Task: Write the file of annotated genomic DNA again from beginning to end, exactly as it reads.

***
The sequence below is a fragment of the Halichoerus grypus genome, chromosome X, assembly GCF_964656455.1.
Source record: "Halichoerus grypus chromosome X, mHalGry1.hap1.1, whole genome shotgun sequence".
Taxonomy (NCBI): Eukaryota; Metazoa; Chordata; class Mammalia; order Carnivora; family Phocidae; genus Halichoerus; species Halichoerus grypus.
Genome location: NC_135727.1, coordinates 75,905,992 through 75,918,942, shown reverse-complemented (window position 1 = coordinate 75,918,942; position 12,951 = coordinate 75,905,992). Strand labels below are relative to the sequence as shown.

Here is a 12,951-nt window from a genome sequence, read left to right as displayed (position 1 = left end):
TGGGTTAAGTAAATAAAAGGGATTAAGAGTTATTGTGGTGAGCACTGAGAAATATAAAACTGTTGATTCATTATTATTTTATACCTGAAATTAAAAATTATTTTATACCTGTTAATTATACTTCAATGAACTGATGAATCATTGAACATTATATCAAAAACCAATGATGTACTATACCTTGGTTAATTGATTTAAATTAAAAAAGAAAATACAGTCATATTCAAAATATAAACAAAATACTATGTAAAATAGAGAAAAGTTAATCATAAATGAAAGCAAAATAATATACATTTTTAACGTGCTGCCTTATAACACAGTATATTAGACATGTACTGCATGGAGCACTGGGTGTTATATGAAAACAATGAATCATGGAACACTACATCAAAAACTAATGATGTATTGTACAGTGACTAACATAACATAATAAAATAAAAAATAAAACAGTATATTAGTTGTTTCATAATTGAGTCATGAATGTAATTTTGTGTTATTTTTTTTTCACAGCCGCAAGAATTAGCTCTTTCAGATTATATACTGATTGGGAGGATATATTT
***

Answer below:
The sequence below is a fragment of the Halichoerus grypus genome, chromosome X, assembly GCF_964656455.1.
Source record: "Halichoerus grypus chromosome X, mHalGry1.hap1.1, whole genome shotgun sequence".
Taxonomy (NCBI): Eukaryota; Metazoa; Chordata; class Mammalia; order Carnivora; family Phocidae; genus Halichoerus; species Halichoerus grypus.
Genome location: NC_135727.1, coordinates 75,905,992 through 75,918,942, shown reverse-complemented (window position 1 = coordinate 75,918,942; position 12,951 = coordinate 75,905,992). Strand labels below are relative to the sequence as shown.

Here is a 12,951-nt window from a genome sequence, read left to right as displayed (position 1 = left end):
TGGGTTAAGTAAATAAAAGGGATTAAGAGTTATTGTGGTGAGCACTGAGAAATATAAAACTGTTGATTCATTATTATTTTATACCTGAAATTAAAAATTATTTTATACCTGTTAATTATACTTCAATGAACTGATGAATCATTGAACATTATATCAAAAACCAATGATGTACTATACCTTGGTTAATTGATTTAAATTAAAAAAGAAAATACAGTCATATTCAAAATATAAACAAAATACTATGTAAAATAGAGAAAAGTTAATCATAAATGAAAGCAAAATAATATACATTTTTAACGTGCTGCCTTATAACACAGTATATTAGACATGTACTGCATGGAGCACTGGGTGTTATATGAAAACAATGAATCATGGAACACTACATCAAAAACTAATGATGTATTGTACAGTGACTAACATAACATAATAAAATAAAAAATAAAACAGTATATTAGTTGTTTCATAATTGAGTCATGAATGTAATTTTGTGTTATTTTTTTTTCACAGCCGCAAGAATTAGCTCTTTCAGATTATATACTGATTGGGAGGATATATTT